No blog entry yesterday. What can I say? I'm counting down to my mini-birthday-vacation, I have little use for such things as BLOGGING...
I have begun my duties with Stage Left Theatre, and I'm very happy that I'm mainly tasked, so far with reading new plays. Anyone who's worked with me in a theatrical capacity knows my love of new works in theatre. New scripts are what push the medium forward. Yeah, yeah, we know that Oklahoma! pays the bills, but it's those little plays being done for the first time that really matter.
Not that they're all very good. I've worked with three theatre companies, in "official" capacities since I left school, and worked with new scripts in every case. If there's one hard and fast rule I've learned it's this:
YOUR PLAY CAN ALWAYS BE BETTER.
Lest you think I'm holding myself above others, I will tell you this, I have a play I started writing about eleven years ago. It was first performed about ten years ago. It's not done. It can be better. I'm done so many drafts, including a page-one rewrite, I don't even know which one I'm on anymore. (Probably somewhere between 15 and 20) Oh, sure, I've had other works that I've "finished," but mainly on a deadline. Neon, the aforementioned play, was really never ready to be performed when it was, and mainly went up because we had nothing us to stage at that point.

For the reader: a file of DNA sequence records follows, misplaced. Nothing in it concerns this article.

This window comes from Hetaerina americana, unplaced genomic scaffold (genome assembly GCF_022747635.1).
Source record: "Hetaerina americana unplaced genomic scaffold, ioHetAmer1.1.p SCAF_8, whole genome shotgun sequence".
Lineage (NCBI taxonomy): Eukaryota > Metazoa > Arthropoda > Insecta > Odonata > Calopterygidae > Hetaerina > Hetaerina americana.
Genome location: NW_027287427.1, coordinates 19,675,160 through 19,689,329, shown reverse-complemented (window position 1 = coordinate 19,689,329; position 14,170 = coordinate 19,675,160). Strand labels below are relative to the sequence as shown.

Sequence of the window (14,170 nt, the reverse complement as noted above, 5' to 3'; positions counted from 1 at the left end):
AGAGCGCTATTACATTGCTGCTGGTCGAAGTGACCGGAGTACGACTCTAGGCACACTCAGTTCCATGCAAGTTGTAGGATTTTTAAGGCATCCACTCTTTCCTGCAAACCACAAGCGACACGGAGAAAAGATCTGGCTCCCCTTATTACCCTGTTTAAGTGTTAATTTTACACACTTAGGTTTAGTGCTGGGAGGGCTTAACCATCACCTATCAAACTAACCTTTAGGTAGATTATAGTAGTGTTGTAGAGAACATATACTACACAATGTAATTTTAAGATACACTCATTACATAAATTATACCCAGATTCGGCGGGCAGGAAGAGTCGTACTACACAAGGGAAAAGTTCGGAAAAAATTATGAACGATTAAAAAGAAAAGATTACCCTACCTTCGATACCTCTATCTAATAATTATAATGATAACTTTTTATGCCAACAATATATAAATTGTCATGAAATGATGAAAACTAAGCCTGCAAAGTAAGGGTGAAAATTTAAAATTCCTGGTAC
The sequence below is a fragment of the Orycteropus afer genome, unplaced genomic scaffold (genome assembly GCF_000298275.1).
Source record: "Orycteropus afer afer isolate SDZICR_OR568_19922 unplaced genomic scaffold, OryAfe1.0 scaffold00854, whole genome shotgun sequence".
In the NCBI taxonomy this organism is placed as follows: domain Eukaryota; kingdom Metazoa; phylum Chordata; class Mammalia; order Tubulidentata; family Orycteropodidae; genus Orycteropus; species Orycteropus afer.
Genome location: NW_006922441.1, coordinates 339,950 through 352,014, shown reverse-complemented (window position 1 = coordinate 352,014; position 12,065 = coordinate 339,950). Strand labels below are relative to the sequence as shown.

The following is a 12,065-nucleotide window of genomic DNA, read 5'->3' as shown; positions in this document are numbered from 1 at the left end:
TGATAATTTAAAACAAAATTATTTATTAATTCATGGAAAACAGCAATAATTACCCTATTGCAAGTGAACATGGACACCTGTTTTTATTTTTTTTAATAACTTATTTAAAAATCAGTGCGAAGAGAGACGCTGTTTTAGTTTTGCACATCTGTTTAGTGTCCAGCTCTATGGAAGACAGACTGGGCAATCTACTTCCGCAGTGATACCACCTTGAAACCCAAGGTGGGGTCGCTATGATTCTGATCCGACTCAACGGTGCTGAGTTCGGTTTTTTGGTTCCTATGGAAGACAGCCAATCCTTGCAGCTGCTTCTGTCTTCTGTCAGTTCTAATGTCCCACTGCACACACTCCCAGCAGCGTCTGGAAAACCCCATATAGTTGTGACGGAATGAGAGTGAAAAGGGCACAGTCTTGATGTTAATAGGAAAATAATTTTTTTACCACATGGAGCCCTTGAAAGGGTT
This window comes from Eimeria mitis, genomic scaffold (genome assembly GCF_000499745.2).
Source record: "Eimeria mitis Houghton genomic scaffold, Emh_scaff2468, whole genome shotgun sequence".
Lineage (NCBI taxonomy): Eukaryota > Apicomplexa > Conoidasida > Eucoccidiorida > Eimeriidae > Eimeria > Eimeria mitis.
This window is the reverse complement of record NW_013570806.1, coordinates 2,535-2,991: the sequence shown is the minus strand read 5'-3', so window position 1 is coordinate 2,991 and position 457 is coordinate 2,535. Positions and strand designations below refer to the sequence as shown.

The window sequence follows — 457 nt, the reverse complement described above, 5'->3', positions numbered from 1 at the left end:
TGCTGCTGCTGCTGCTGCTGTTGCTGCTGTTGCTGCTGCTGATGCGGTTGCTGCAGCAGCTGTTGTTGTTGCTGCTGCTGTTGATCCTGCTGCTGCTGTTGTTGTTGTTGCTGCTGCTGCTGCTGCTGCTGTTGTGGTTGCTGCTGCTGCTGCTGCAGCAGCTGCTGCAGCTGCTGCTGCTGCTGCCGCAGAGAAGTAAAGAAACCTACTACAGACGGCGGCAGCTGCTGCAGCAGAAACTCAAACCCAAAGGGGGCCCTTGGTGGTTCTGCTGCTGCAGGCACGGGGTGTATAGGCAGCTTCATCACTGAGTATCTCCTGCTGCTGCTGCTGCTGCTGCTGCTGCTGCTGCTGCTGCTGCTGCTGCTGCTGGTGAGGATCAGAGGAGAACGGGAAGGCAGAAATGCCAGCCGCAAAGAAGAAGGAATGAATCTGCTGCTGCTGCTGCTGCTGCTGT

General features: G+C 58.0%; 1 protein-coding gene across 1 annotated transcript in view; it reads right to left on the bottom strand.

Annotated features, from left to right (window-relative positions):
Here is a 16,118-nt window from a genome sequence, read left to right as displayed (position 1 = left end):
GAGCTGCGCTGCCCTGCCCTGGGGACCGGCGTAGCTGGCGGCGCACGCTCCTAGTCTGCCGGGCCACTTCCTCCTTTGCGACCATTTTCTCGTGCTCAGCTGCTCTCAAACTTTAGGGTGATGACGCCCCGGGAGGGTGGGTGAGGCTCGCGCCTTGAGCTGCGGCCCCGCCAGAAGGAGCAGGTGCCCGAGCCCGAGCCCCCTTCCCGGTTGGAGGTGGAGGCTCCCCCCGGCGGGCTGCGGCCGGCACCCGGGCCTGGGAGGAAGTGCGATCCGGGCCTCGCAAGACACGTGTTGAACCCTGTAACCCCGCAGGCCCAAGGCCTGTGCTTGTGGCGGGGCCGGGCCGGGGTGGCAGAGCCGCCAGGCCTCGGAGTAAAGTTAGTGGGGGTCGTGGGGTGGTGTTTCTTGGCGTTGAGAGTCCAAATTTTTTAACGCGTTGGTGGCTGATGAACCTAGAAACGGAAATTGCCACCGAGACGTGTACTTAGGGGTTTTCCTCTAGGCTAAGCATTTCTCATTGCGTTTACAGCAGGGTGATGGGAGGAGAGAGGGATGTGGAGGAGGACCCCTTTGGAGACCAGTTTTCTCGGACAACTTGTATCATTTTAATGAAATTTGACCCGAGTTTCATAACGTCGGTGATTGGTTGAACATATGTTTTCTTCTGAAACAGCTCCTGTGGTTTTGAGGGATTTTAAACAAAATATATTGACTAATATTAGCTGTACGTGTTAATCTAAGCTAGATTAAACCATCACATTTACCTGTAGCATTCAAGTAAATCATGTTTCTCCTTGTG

The most ridiculous reason to put up a play, ever.
Development is such an important part of the new works process, and I think it's almost always the last thing anybody thinks of. I see way, way too many small companies that do new work putting up scripts that are obviously first or second drafts.
You have to work the script harder than that. You have to pound the thing into submission, and you have to let the parts that don't work wither, fall off and die. That's hard to do, I know, but I've seen people fight and fight to keep characters and plot points that are, flat out, not working, or worse, lack any reason to be there, in a play. It might hurt to remove that really funny character that you based on Uncle Morty, but, if it makes your story flow better, if it makes your play stronger, Morty's gotta take a dive.
The other thing that kinda drive me up the wall...
A statement is not a story.
I understand you may have something to say about global warming, I understand that you want to get that out, and share it with the world. However, if you've cobbled together a series of events that really aren't interesting, just so your lead character can deliver a 3 page manifesto about the use of fossil fuels and the consumer mentality of Americans, you have failed. You have failed because I, as a reader and an audience, don't care about statements, I care about people and characters and how the events of the play move and change them.
Craft a story that involves your issue. This may take a long time, but a hackneyed plot built around your personal hot button issue is nothing but playwright masturbation. (Much like the entirety of Kenneth Branagh's film of Hamlet is "actor masturbation.") It's the point where your desire to give us what we "need" outpaces your desire to give us something interesting. Now you're sitting back and positioning yourself as the authority of human morality, and preaching.
No one goes to theatre to be preached to, they go to be...and I know this is a dirty word to some people...ENTERTAINED. That doesn't mean you have to pander, it means you have to be compelling, or at least interesting. It means that your characters ought to be something more than a avatar for you to get on a soapbox.
and lay off the stage directions. Most directors are going to ignore them, anyway.